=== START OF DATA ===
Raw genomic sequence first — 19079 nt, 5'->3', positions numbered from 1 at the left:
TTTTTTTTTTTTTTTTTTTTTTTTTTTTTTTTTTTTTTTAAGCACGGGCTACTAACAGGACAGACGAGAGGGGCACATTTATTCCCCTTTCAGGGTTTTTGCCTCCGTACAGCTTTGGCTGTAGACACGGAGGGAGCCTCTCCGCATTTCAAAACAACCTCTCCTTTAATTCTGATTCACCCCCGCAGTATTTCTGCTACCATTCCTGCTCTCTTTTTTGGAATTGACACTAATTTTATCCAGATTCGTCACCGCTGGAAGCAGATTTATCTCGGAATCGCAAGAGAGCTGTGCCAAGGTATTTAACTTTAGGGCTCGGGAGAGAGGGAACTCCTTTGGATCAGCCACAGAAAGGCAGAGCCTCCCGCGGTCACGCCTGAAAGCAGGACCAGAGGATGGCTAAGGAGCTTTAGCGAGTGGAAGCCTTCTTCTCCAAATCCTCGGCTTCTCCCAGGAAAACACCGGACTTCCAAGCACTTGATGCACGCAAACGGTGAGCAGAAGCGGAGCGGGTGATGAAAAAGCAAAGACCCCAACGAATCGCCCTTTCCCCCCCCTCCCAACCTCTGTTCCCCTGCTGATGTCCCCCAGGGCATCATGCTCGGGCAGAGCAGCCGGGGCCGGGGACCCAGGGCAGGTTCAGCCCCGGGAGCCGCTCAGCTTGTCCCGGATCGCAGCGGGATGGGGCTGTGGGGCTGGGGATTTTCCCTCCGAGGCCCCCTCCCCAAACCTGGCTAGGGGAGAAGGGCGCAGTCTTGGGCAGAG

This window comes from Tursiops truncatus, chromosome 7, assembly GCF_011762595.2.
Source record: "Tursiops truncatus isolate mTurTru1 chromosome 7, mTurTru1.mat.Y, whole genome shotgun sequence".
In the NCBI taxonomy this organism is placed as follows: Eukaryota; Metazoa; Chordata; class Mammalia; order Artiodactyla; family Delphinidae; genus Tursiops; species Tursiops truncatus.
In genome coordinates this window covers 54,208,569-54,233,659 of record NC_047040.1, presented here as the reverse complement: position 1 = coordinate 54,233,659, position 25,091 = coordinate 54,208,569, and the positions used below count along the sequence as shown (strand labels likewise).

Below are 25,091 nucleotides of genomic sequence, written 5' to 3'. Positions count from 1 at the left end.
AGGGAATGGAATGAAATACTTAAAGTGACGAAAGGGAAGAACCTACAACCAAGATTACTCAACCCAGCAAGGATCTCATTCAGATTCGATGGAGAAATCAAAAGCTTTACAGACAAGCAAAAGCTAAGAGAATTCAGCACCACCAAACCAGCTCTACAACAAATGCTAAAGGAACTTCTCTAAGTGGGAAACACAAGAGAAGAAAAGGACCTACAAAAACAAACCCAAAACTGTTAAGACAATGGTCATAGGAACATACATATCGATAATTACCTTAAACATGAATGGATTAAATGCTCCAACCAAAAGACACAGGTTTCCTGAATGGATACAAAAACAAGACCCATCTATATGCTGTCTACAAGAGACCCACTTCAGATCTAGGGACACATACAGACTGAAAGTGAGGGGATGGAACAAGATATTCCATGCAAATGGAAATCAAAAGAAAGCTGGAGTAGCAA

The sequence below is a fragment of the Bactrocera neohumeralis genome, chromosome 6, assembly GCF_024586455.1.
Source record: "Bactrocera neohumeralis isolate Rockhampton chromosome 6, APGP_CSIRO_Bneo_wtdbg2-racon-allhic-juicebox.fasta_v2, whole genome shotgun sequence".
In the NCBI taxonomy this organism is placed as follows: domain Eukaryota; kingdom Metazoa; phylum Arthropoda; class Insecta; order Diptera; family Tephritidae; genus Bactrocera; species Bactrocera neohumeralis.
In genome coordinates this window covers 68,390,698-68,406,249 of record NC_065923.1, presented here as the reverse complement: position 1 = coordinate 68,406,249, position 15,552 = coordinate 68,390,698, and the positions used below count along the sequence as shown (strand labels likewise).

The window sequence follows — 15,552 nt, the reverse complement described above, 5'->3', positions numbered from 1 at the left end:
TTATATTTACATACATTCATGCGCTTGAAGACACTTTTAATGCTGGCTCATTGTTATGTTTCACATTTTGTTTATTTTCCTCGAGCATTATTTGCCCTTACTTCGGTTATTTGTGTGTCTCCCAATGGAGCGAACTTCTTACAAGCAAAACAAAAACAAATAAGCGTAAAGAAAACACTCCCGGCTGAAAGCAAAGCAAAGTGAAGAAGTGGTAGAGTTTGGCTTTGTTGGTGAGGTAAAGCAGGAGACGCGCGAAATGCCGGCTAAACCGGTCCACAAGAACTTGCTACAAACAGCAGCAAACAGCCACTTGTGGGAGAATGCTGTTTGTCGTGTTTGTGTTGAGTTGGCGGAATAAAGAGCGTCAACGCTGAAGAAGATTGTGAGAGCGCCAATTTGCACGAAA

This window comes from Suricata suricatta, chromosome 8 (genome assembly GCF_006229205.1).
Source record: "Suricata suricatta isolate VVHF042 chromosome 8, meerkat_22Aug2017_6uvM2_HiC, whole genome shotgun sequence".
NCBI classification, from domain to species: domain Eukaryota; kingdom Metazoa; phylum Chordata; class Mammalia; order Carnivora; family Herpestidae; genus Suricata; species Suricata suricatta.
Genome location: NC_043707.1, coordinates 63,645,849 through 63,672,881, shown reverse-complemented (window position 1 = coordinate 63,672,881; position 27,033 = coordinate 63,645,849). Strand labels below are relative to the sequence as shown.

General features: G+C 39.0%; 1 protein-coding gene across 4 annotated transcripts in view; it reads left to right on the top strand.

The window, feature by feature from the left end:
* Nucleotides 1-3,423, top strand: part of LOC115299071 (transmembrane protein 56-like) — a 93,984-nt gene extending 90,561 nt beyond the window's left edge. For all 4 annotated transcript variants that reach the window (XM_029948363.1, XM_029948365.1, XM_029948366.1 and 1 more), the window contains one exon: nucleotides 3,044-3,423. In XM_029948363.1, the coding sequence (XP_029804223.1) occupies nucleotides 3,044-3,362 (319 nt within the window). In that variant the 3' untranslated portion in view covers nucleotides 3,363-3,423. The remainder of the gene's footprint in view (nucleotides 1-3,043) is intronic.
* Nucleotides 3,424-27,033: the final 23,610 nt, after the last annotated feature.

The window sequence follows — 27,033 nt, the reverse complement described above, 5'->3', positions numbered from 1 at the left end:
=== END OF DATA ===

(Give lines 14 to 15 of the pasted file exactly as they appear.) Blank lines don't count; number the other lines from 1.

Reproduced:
TTATATTTACATACATTCATGCGCTTGAAGACACTTTTAATGCTGGCTCATTGTTATGTTTCACATTTTGTTTATTTTCCTCGAGCATTATTTGCCCTTACTTCGGTTATTTGTGTGTCTCCCAATGGAGCGAACTTCTTACAAGCAAAACAAAAACAAATAAGCGTAAAGAAAACACTCCCGGCTGAAAGCAAAGCAAAGTGAAGAAGTGGTAGAGTTTGGCTTTGTTGGTGAGGTAAAGCAGGAGACGCGCGAAATGCCGGCTAAACCGGTCCACAAGAACTTGCTACAAACAGCAGCAAACAGCCACTTGTGGGAGAATGCTGTTTGTCGTGTTTGTGTTGAGTTGGCGGAATAAAGAGCGTCAACGCTGAAGAAGATTGTGAGAGCGCCAATTTGCACGAAA

This window comes from Suricata suricatta, chromosome 8 (genome assembly GCF_006229205.1).